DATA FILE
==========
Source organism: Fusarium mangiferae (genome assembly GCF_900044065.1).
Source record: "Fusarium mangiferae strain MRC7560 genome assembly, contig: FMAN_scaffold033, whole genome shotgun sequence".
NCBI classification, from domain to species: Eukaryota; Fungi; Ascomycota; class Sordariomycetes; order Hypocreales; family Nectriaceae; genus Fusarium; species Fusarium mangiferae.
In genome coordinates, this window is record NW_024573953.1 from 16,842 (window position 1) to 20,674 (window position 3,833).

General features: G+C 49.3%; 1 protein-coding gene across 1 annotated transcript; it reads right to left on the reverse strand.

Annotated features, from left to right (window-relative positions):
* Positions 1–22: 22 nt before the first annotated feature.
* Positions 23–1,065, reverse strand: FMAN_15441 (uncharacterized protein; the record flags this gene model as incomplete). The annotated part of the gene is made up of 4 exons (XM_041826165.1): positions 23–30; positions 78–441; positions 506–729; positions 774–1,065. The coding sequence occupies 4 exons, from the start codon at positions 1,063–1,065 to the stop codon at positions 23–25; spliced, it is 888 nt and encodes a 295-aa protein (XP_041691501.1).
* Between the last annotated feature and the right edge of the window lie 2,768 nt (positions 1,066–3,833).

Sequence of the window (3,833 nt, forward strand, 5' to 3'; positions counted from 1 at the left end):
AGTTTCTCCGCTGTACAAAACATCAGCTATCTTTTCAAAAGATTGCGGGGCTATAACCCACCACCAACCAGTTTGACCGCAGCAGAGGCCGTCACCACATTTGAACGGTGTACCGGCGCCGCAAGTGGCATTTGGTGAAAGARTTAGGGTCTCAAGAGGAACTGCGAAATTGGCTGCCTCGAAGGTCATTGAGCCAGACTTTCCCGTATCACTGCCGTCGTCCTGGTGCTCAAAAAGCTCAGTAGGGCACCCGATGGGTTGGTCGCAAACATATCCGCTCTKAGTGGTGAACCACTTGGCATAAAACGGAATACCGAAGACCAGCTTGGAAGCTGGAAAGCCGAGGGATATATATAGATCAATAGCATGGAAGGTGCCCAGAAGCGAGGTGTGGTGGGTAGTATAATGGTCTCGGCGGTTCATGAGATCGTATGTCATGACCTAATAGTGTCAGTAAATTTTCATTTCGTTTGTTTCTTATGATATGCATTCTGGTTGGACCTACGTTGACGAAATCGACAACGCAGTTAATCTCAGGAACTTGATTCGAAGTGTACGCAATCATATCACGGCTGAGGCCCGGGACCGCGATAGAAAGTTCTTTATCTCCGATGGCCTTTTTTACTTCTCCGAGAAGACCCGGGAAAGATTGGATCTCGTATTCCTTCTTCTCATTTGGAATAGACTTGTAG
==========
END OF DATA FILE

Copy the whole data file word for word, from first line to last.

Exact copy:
Source organism: Fusarium mangiferae (genome assembly GCF_900044065.1).
Source record: "Fusarium mangiferae strain MRC7560 genome assembly, contig: FMAN_scaffold033, whole genome shotgun sequence".
NCBI classification, from domain to species: Eukaryota; Fungi; Ascomycota; class Sordariomycetes; order Hypocreales; family Nectriaceae; genus Fusarium; species Fusarium mangiferae.
In genome coordinates, this window is record NW_024573953.1 from 16,842 (window position 1) to 20,674 (window position 3,833).

General features: G+C 49.3%; 1 protein-coding gene across 1 annotated transcript; it reads right to left on the reverse strand.

Annotated features, from left to right (window-relative positions):
* Positions 1–22: 22 nt before the first annotated feature.
* Positions 23–1,065, reverse strand: FMAN_15441 (uncharacterized protein; the record flags this gene model as incomplete). The annotated part of the gene is made up of 4 exons (XM_041826165.1): positions 23–30; positions 78–441; positions 506–729; positions 774–1,065. The coding sequence occupies 4 exons, from the start codon at positions 1,063–1,065 to the stop codon at positions 23–25; spliced, it is 888 nt and encodes a 295-aa protein (XP_041691501.1).
* Between the last annotated feature and the right edge of the window lie 2,768 nt (positions 1,066–3,833).

Sequence of the window (3,833 nt, forward strand, 5' to 3'; positions counted from 1 at the left end):
AGTTTCTCCGCTGTACAAAACATCAGCTATCTTTTCAAAAGATTGCGGGGCTATAACCCACCACCAACCAGTTTGACCGCAGCAGAGGCCGTCACCACATTTGAACGGTGTACCGGCGCCGCAAGTGGCATTTGGTGAAAGARTTAGGGTCTCAAGAGGAACTGCGAAATTGGCTGCCTCGAAGGTCATTGAGCCAGACTTTCCCGTATCACTGCCGTCGTCCTGGTGCTCAAAAAGCTCAGTAGGGCACCCGATGGGTTGGTCGCAAACATATCCGCTCTKAGTGGTGAACCACTTGGCATAAAACGGAATACCGAAGACCAGCTTGGAAGCTGGAAAGCCGAGGGATATATATAGATCAATAGCATGGAAGGTGCCCAGAAGCGAGGTGTGGTGGGTAGTATAATGGTCTCGGCGGTTCATGAGATCGTATGTCATGACCTAATAGTGTCAGTAAATTTTCATTTCGTTTGTTTCTTATGATATGCATTCTGGTTGGACCTACGTTGACGAAATCGACAACGCAGTTAATCTCAGGAACTTGATTCGAAGTGTACGCAATCATATCACGGCTGAGGCCCGGGACCGCGATAGAAAGTTCTTTATCTCCGATGGCCTTTTTTACTTCTCCGAGAAGACCCGGGAAAGATTGGATCTCGTATTCCTTCTTCTCATTTGGAATAGACTTGTAG